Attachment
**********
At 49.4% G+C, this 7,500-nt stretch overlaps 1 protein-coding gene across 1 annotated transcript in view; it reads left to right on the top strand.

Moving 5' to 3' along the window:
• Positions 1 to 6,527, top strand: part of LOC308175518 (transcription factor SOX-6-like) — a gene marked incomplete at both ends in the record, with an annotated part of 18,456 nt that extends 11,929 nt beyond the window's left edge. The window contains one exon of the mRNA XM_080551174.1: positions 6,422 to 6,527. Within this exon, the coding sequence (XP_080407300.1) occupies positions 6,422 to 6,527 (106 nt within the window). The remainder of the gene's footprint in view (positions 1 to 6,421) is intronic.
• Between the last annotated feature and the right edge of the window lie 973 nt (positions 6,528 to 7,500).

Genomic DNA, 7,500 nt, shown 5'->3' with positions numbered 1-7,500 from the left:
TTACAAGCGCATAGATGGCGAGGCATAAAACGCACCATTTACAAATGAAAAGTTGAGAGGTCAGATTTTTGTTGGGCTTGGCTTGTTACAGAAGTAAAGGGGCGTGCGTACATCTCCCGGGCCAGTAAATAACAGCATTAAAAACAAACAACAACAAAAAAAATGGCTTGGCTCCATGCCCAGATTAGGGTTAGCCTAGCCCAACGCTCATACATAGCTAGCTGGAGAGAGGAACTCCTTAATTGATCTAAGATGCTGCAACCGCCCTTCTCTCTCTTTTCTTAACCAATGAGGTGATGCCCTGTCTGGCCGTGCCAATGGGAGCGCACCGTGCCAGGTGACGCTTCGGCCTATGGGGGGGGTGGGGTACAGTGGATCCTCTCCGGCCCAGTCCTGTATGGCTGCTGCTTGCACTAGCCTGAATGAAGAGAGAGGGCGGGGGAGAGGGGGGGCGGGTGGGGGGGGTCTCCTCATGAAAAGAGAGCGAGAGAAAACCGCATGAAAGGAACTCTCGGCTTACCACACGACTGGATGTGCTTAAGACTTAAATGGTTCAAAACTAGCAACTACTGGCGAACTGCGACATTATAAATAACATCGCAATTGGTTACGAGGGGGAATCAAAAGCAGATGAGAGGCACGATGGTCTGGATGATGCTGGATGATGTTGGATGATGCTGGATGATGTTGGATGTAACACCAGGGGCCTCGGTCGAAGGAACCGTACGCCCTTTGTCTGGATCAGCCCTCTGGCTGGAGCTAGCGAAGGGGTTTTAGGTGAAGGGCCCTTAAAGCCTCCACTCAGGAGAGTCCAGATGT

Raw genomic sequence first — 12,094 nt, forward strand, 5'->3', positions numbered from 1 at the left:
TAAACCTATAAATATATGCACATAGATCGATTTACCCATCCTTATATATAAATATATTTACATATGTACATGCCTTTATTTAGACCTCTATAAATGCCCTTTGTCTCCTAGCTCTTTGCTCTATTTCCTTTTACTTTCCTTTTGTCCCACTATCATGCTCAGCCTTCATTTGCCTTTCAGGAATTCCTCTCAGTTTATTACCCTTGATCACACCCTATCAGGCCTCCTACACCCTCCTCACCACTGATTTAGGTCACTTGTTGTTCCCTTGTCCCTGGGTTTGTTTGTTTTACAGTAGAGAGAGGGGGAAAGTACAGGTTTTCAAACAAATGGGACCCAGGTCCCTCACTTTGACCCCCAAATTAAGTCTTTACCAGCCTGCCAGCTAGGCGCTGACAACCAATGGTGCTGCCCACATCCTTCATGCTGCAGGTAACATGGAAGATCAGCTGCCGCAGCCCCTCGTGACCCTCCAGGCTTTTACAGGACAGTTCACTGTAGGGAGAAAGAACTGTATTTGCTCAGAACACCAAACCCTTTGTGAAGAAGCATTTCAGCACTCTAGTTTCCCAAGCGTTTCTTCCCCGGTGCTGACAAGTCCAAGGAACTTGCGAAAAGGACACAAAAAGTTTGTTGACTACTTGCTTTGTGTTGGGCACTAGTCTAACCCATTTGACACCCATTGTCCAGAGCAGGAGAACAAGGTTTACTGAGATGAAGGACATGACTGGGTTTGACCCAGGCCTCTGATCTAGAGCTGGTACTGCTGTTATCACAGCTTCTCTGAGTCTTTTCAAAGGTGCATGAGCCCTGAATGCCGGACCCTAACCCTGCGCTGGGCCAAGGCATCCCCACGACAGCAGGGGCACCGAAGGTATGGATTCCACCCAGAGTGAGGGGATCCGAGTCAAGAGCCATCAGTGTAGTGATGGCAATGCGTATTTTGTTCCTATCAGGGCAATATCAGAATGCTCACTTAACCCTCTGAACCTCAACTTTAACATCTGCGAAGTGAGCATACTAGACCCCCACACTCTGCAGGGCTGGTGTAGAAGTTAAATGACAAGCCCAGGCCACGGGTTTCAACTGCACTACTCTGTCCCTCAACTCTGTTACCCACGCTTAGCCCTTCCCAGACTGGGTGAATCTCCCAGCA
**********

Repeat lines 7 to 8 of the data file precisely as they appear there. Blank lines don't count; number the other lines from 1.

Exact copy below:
Raw genomic sequence first — 12,094 nt, forward strand, 5'->3', positions numbered from 1 at the left:
TAAACCTATAAATATATGCACATAGATCGATTTACCCATCCTTATATATAAATATATTTACATATGTACATGCCTTTATTTAGACCTCTATAAATGCCCTTTGTCTCCTAGCTCTTTGCTCTATTTCCTTTTACTTTCCTTTTGTCCCACTATCATGCTCAGCCTTCATTTGCCTTTCAGGAATTCCTCTCAGTTTATTACCCTTGATCACACCCTATCAGGCCTCCTACACCCTCCTCACCACTGATTTAGGTCACTTGTTGTTCCCTTGTCCCTGGGTTTGTTTGTTTTACAGTAGAGAGAGGGGGAAAGTACAGGTTTTCAAACAAATGGGACCCAGGTCCCTCACTTTGACCCCCAAATTAAGTCTTTACCAGCCTGCCAGCTAGGCGCTGACAACCAATGGTGCTGCCCACATCCTTCATGCTGCAGGTAACATGGAAGATCAGCTGCCGCAGCCCCTCGTGACCCTCCAGGCTTTTACAGGACAGTTCACTGTAGGGAGAAAGAACTGTATTTGCTCAGAACACCAAACCCTTTGTGAAGAAGCATTTCAGCACTCTAGTTTCCCAAGCGTTTCTTCCCCGGTGCTGACAAGTCCAAGGAACTTGCGAAAAGGACACAAAAAGTTTGTTGACTACTTGCTTTGTGTTGGGCACTAGTCTAACCCATTTGACACCCATTGTCCAGAGCAGGAGAACAAGGTTTACTGAGATGAAGGACATGACTGGGTTTGACCCAGGCCTCTGATCTAGAGCTGGTACTGCTGTTATCACAGCTTCTCTGAGTCTTTTCAAAGGTGCATGAGCCCTGAATGCCGGACCCTAACCCTGCGCTGGGCCAAGGCATCCCCACGACAGCAGGGGCACCGAAGGTATGGATTCCACCCAGAGTGAGGGGATCCGAGTCAAGAGCCATCAGTGTAGTGATGGCAATGCGTATTTTGTTCCTATCAGGGCAATATCAGAATGCTCACTTAACCCTCTGAACCTCAACTTTAACATCTGCGAAGTGAGCATACTAGACCCCCACACTCTGCAGGGCTGGTGTAGAAGTTAAATGACAAGCCCAGGCCACGGGTTTCAACTGCACTACTCTGTCCCTCAACTCTGTTACCCACGCTTAGCCCTTCCCAGACTGGGTGAATCTCCCAGCA